source. Not only is it often the case that a glass can be shown to differ from the container in question, it is also not uncommon for complaints of glass in products to arise from non-glass materials such as plastics, salt crystals or naturally occurring minerals.

“Given the huge financial and reputational cost related to recalling or withdrawing product, it is vital that any decisions are based on the best possible information,” said Dr Glendenning. “The ability to analyse a wide range of different types of material in a rapid turnaround is essential in terms of ensuring that complaints are responded to appropriately.”

GTS has also been helping the industry meet its emissions targets since the early days of monitoring and control, through its dedicated Stack Emissions Monitoring team. The Climate Change Agreement, Emissions Trading Scheme, general environmental policies and product safety regulations are now key legislative drivers for the sector.

On new product development, the GTS team is collaborating with leading universities and businesses, to create new coatings for glass products, bio materials, photonics and optical devices. With many programmes supported under the EU’s Seventh Framework Programme (FP7) and the UK Government’s Technology Strategy Board (TSB) – both of which aim to boost research and innovation across Europe and the UK – GTS is increasingly working in the biomedical and pharmaceutical sectors as well as across the container and domestic glass supply chain.

“The container glass sector is one of the most vibrant and dynamic parts of our ever-changing industry, where new products are being introduced and existing ones are evolving all the time,” said Dr Glendenning. “But it also faces some of the greatest challenges, in terms of global quality standards and brand reputation. One thing is certain - there is no time for any of us to stand still.”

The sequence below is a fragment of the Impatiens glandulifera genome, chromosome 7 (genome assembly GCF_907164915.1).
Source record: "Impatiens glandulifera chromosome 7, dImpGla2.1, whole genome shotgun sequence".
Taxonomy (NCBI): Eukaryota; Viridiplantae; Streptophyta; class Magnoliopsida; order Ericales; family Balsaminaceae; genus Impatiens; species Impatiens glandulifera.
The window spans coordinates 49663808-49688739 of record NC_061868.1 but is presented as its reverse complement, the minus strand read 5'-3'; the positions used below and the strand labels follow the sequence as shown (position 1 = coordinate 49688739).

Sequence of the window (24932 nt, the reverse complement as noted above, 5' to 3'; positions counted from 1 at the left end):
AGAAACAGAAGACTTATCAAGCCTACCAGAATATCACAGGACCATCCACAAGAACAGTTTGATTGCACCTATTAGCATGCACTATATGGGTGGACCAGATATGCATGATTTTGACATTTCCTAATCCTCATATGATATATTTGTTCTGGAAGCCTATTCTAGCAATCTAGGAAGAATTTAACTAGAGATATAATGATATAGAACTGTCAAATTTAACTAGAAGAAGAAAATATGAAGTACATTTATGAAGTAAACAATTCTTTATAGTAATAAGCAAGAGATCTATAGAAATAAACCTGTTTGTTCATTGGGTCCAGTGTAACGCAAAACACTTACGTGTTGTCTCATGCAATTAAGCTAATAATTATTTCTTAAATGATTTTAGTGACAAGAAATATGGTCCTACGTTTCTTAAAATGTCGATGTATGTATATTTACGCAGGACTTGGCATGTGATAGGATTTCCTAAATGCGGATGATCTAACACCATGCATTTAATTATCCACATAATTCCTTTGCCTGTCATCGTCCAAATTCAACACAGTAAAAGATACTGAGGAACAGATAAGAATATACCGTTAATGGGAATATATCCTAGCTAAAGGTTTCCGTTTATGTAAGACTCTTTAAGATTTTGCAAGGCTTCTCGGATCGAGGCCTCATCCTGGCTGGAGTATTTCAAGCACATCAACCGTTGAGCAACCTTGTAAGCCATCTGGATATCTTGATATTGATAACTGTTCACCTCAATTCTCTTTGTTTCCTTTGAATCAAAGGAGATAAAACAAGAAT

As a team of independent specialist, GTS works across the glass supply chain providing laboratory and on-site testing and analysis for glass manufacturers, processors and manipulators, fillers, brand owners, retailers, architects, building contractors and consulting engineers. Its international client base is drawn from a wide range of markets including architectural and automotive, food and drink, pharmaceutical and technical, defence, photonics and biomedical.

For more information please visit www.glass-ts.com, email enquiries@glass-ts.com or telephone +44 (0) 114 290 1801.

Reproduction of this published material is provided courtesy of Glass International. Published in Glass International April 2013.